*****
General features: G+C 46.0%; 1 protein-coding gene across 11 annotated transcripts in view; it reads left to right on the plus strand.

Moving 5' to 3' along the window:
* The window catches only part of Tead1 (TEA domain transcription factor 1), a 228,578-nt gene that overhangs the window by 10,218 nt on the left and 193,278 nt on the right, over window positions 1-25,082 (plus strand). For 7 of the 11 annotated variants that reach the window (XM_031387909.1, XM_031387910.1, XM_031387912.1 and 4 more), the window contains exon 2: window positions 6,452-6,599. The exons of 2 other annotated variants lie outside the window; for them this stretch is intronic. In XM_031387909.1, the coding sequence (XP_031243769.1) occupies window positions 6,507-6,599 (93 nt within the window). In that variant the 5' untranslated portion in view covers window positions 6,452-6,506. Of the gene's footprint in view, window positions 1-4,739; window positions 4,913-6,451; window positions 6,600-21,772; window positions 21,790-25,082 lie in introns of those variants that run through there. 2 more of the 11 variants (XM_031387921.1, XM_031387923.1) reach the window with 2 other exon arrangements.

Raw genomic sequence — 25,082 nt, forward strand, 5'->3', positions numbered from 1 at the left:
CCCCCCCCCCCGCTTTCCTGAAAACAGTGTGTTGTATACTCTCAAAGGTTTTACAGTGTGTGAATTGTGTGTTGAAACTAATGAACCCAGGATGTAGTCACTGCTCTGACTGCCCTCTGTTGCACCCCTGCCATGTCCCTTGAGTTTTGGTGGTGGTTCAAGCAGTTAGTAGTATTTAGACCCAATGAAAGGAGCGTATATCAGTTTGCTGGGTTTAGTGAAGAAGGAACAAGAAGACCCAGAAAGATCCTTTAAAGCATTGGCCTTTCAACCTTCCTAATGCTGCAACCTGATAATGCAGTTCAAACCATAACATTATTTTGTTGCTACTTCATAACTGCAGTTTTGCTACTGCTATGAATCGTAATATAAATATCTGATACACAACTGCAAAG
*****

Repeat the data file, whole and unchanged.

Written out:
General features: G+C 46.0%; 1 protein-coding gene across 11 annotated transcripts in view; it reads left to right on the plus strand.

Moving 5' to 3' along the window:
* The window catches only part of Tead1 (TEA domain transcription factor 1), a 228,578-nt gene that overhangs the window by 10,218 nt on the left and 193,278 nt on the right, over window positions 1-25,082 (plus strand). For 7 of the 11 annotated variants that reach the window (XM_031387909.1, XM_031387910.1, XM_031387912.1 and 4 more), the window contains exon 2: window positions 6,452-6,599. The exons of 2 other annotated variants lie outside the window; for them this stretch is intronic. In XM_031387909.1, the coding sequence (XP_031243769.1) occupies window positions 6,507-6,599 (93 nt within the window). In that variant the 5' untranslated portion in view covers window positions 6,452-6,506. Of the gene's footprint in view, window positions 1-4,739; window positions 4,913-6,451; window positions 6,600-21,772; window positions 21,790-25,082 lie in introns of those variants that run through there. 2 more of the 11 variants (XM_031387921.1, XM_031387923.1) reach the window with 2 other exon arrangements.

Raw genomic sequence — 25,082 nt, forward strand, 5'->3', positions numbered from 1 at the left:
CCCCCCCCCCCGCTTTCCTGAAAACAGTGTGTTGTATACTCTCAAAGGTTTTACAGTGTGTGAATTGTGTGTTGAAACTAATGAACCCAGGATGTAGTCACTGCTCTGACTGCCCTCTGTTGCACCCCTGCCATGTCCCTTGAGTTTTGGTGGTGGTTCAAGCAGTTAGTAGTATTTAGACCCAATGAAAGGAGCGTATATCAGTTTGCTGGGTTTAGTGAAGAAGGAACAAGAAGACCCAGAAAGATCCTTTAAAGCATTGGCCTTTCAACCTTCCTAATGCTGCAACCTGATAATGCAGTTCAAACCATAACATTATTTTGTTGCTACTTCATAACTGCAGTTTTGCTACTGCTATGAATCGTAATATAAATATCTGATACACAACTGCAAAG